Our office will remain closed through Friday, September 18th as we continue to assess the damages caused by Hurricane Sally. ActiGraph team members are working remotely, however shipping delays should be expected at this time. We expect to resume regular business hours on Monday, September 21st. If you need immediate assistance, please contact us by email at firstname.lastname@example.org and we will respond as quickly as possible. Thank you for your continued support.
Physical activity guidelines and preschooler's obesity status
- Published on July 2, 2013
The benefits of promoting physical activity (PA) in counteracting the high prevalence of childhood obesity have become increasingly important in the past decade. The aim of this study was to examine the association between compliance of daily PA recommendations and the risk of being overweight or obese in preschool-aged children.
The sample comprised 607 children aged 4–6 years, recruited from kindergartens located in the metropolitan area of Porto, Portugal. Preschooler’s body mass index was classified according to International Obesity Task Force. PA was assessed during 7 consecutive days by accelerometer. Children were classified as meeting or not meeting PA recommendations based on two guidelines: (i) at least 3 h per day of total PA (TPA); and (ii) at least 1 h per day of moderate to vigorous PA (MVPA).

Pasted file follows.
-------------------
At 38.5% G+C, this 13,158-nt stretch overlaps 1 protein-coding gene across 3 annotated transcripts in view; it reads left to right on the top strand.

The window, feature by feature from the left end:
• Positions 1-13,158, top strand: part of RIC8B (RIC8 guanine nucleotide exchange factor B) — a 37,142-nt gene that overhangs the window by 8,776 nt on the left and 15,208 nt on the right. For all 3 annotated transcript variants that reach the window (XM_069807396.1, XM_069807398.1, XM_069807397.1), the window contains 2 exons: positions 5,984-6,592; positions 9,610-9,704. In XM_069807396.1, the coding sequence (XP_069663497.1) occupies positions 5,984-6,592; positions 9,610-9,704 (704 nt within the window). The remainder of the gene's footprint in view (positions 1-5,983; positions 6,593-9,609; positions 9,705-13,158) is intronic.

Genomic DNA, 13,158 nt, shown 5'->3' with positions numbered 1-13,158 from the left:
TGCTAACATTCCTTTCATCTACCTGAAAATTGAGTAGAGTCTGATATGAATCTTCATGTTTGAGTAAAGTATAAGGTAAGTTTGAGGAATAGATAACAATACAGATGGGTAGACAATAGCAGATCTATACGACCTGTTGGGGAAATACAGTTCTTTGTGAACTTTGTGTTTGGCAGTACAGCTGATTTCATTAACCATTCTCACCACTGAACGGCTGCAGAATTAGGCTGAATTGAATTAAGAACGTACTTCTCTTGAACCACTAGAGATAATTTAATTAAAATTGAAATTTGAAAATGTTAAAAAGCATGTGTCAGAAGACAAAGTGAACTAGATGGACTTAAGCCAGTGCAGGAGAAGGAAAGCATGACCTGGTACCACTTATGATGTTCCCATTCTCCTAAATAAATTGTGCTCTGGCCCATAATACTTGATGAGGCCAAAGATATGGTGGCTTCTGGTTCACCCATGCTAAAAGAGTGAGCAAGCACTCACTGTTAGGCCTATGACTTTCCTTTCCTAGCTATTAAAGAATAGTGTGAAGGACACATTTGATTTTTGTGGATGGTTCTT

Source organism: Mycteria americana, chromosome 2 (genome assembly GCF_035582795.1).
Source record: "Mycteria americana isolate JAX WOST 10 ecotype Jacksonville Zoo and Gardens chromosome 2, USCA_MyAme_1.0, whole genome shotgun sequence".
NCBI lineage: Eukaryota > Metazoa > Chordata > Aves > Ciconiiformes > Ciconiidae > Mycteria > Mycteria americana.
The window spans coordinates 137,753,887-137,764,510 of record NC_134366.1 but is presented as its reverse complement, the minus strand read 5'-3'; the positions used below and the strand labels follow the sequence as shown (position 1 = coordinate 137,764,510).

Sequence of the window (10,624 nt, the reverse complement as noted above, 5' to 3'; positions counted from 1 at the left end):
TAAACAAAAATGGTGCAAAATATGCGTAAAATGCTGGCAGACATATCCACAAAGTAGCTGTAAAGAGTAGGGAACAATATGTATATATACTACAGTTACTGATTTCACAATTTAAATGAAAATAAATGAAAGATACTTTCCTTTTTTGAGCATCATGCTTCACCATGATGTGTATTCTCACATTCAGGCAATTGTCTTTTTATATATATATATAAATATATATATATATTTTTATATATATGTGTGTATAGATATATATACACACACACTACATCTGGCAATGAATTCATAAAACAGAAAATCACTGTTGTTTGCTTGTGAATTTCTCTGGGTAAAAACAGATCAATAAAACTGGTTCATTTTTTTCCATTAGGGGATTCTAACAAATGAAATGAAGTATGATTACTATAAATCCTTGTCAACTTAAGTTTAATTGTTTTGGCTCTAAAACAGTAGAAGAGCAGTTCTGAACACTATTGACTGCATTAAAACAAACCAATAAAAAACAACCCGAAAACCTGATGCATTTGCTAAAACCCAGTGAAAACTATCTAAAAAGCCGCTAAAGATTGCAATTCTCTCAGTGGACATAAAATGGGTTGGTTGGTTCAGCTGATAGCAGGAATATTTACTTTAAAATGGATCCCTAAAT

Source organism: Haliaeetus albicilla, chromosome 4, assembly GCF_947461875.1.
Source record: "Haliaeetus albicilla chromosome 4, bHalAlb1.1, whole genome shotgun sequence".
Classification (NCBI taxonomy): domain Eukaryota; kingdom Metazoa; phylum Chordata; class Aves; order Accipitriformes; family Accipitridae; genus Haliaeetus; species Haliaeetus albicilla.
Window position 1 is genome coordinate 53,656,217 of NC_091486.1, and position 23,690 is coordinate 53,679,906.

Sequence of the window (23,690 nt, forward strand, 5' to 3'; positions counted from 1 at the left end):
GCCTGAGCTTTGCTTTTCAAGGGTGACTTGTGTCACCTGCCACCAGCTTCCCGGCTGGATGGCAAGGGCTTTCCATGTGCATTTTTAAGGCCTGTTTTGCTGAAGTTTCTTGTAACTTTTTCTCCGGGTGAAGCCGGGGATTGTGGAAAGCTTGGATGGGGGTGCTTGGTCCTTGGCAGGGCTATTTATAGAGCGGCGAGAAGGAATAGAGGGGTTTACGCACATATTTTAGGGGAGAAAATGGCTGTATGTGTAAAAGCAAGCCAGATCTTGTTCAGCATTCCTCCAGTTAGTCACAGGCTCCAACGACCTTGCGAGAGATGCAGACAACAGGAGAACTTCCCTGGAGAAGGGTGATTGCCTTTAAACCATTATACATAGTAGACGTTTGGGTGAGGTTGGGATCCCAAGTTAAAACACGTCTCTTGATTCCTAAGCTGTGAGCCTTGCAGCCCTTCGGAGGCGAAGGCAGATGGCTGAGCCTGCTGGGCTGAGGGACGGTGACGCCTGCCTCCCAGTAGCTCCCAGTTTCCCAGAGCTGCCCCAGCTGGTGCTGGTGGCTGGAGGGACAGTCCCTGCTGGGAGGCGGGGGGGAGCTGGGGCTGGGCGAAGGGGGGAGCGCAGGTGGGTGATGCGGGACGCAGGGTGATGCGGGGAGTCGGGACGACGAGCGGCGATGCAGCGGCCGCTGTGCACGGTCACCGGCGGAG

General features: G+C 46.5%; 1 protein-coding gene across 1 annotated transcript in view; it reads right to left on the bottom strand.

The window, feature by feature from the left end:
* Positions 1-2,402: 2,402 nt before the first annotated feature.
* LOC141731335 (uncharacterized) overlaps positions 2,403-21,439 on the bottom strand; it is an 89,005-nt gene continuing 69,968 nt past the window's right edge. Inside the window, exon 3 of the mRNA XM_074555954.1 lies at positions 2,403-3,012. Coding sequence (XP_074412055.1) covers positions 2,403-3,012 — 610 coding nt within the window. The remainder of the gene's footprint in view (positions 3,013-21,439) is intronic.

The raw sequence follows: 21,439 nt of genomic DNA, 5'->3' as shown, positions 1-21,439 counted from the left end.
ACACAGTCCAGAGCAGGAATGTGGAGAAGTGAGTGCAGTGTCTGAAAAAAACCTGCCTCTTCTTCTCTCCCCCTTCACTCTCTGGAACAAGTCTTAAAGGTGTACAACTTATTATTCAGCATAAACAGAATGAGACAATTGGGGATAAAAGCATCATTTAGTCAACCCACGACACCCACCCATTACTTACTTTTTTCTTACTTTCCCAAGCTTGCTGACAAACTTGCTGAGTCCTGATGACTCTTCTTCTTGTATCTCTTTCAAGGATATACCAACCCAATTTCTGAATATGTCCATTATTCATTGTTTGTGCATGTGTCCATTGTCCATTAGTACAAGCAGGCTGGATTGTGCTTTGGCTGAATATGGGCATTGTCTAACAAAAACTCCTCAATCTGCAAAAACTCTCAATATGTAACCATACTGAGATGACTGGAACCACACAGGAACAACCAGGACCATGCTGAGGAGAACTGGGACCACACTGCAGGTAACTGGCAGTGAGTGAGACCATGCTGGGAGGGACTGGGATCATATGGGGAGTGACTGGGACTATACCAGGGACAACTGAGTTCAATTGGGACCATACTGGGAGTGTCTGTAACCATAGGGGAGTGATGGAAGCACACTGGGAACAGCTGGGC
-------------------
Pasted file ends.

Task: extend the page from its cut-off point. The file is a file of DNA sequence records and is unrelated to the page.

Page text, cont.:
The prevalence of overweight and obesity was 23.5 and 10.6% in girls and 17.2 and 8.9% in boys. In all, 90.2 and 97.3% of girls met the 1 h MVPA and 3 h TPA recommendations, respectively. In all, 96.2 and 99.4% boys met the 1 h MVPA and 3 h TPA recommendations, respectively. Boys were significantly more likely to achieve the 1 h MVPA and 3 h TPA recommendations than girls (P0.001). Not meeting the 1 h MVPA guideline was associated with obesity status (OR: 3.8; IC: 1.3–10.4), in girls, but not boys. No other statistically significant associations were found.
These findings suggest that over 90% of children met the recommended guidelines. There is an association with low levels of MVPA and higher obesity status among preschool girls. Further, longitudinal studies are needed to confirm these data.